And this is one of those times when you can wait for your convenience, up to a point.
The seeds will still be fresh and a good size for a few weeks after that 20-day waiting period, so you can cull them when you’re ready to cook the flesh or carve your jack-o’-lantern.
But don’t let the pumpkins get overly ripe. Once they’re a couple months old, you run the danger of finding that the seeds inside have started to germinate.
You’ll also be able to get more from the fruits that are biggest among the variety you’re growing. If you’re not planning to process your whole crop, start with one of those.
If the fruits are so big they’re cracking, note that they’re overly mature, and you may find sprouts or mildew inside the cavity.
Remove and Process the Seeds for Eating
For this step, you’ll need a sharp knife. And please, be careful!
If you’re planning to roast the flesh, go ahead and hack the whole fruit into pieces, and then cut or spoon the pulp away from the flesh.
Those saving seeds as they carve a jack-o’-lantern can just scoop them out of the cavity with the pulp.
However you obtain the mass of pulp, place it into a colander and run cool water over the top while you rub the seeds out of the pulp with your hands.
Then let them dry completely on a baking sheet, towel, or a piece of newspaper or parchment.
Once they’re dry to the touch, which may take a couple of days, pick out any remnants of dried pulp and dispose of it.
At this point, you can eat those collected from “naked” varieties raw, either as a fresh snack or as a crunchy, green salad topping.
Raw pepitas aren’t as crisp or sweet as the toasted ones, though.
You can technically also eat the fresh seeds that have hulls, but they have a thin flavor and are fibrous to a fault.
It’s okay to sample one or two or let your kids do so, but that’s more of a novelty, not something you’ll want to serve as a snack for family or guests.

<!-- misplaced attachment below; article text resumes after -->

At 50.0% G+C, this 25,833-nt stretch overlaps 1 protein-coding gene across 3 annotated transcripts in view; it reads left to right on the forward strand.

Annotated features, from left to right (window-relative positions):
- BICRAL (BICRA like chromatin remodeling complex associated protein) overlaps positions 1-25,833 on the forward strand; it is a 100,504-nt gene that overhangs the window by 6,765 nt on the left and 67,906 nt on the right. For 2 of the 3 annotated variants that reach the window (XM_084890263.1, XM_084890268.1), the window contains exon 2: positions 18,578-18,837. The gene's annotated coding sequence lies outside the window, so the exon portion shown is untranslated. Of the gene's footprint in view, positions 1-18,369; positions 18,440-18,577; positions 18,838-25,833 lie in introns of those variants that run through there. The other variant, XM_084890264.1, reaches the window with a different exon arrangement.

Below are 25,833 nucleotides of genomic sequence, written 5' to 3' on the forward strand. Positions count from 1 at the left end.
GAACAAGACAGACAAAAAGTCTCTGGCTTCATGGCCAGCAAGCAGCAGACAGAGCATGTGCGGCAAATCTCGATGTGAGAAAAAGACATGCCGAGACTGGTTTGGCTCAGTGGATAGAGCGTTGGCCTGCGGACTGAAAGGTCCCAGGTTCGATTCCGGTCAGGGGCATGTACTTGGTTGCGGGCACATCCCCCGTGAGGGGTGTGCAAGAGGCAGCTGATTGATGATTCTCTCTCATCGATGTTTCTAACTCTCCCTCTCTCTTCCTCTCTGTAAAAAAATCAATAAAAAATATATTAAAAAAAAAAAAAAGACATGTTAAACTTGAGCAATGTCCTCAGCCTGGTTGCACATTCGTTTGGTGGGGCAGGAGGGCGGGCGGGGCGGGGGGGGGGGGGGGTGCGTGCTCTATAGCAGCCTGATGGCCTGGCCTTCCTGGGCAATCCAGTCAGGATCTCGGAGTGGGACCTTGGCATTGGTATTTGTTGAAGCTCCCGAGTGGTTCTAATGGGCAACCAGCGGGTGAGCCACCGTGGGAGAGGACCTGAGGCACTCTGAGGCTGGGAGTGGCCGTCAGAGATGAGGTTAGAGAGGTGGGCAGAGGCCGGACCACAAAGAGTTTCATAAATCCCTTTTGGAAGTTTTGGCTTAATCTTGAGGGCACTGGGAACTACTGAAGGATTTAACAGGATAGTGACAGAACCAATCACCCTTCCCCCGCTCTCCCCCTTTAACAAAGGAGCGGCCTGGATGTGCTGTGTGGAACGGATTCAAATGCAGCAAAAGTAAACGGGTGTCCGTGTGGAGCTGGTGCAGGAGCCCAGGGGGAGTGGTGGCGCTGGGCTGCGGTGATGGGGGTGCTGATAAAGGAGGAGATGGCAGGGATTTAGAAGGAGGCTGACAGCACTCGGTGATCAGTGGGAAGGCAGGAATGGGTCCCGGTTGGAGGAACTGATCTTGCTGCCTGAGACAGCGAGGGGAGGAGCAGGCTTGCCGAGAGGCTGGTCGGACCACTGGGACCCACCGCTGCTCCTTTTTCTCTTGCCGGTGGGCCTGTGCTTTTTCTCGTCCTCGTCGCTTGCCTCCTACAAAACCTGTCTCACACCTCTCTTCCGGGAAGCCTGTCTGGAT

The toasted version, though, is delicious as a snack and makes a prime Halloween party appetizer, especially if you spice it with a free hand.
I also like to take the roasted ones on road trips, as something nutritious yet salty to chew over the long hours.
To learn the basics of roasting your haul, check out this recipe from our sister site, Foodal, for Homemade Toasted and Seasoned Pumpkin Seeds.
I also encourage you to take an extra step to assure the fibrous hulls get extra crispy. First, air dry them on a clean kitchen towel or paper towels as usual.
Then let them dry further on a baking pan in an oven preheated to 350°F. Spread them in a single layer.
Five minutes of oven drying should be enough, and then you can proceed along with coating them in oil, and finish the rest of the recipe.
To roast pepitas, toss each cup of kernels with a teaspoon of olive oil, spread them in a baking pan, and bake in a 325°F oven for about 15 minutes.
Since they’re “naked,” pepitas don’t need that extra drying time to assure crispy hulls either.
Watch them carefully as they cook, since the oily portion is exposed directly to the heat, which makes them more likely to burn if the temperature is too high or they’re in the oven too long.
Using a spatula, toss the warm pepitas with a teaspoon or so of your favorite seasoning mix, and a half teaspoon of salt, right in the pan you used to bake.
Allow them to cool before serving or storing in an airtight container for up to a week.
To be honest, I can’t imagine a household where this savory snack would not be eaten in a matter of hours, but maybe you have that kind of restraint!
Perfect for Peter, Peter Pumpkin-Seed-Eater
Even if they’re skeptical of nutritious foods, this collecting and roasting project might win kids over. After all, it involves lots of messy gloop, and the fruit associated with fall festivals and Halloween.
Why not give it a go the next time you need a fun kid-adult project?
And if you’re already familiar with collecting and feasting on C. pepo or C. maxima seeds, fellow readers would appreciate your tips or questions. Add either to the comments section below.
Also, if this coverage put you in the mood for more info on planting and eating these fall favorites, check out these pumpkin guides next: